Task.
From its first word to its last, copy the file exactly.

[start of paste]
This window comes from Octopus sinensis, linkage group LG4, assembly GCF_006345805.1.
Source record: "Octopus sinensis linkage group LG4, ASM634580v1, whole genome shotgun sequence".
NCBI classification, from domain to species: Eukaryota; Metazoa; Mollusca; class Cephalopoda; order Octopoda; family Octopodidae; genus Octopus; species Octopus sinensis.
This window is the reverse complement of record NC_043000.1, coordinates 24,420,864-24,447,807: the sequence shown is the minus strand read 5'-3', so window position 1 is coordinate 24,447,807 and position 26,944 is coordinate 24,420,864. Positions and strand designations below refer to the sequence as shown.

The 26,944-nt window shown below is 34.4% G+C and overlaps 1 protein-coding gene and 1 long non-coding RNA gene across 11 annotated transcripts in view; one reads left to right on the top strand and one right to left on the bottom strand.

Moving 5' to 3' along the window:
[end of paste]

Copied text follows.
This window comes from Octopus sinensis, linkage group LG4, assembly GCF_006345805.1.
Source record: "Octopus sinensis linkage group LG4, ASM634580v1, whole genome shotgun sequence".
NCBI classification, from domain to species: Eukaryota; Metazoa; Mollusca; class Cephalopoda; order Octopoda; family Octopodidae; genus Octopus; species Octopus sinensis.
This window is the reverse complement of record NC_043000.1, coordinates 24,420,864-24,447,807: the sequence shown is the minus strand read 5'-3', so window position 1 is coordinate 24,447,807 and position 26,944 is coordinate 24,420,864. Positions and strand designations below refer to the sequence as shown.

The 26,944-nt window shown below is 34.4% G+C and overlaps 1 protein-coding gene and 1 long non-coding RNA gene across 11 annotated transcripts in view; one reads left to right on the top strand and one right to left on the bottom strand.

Moving 5' to 3' along the window: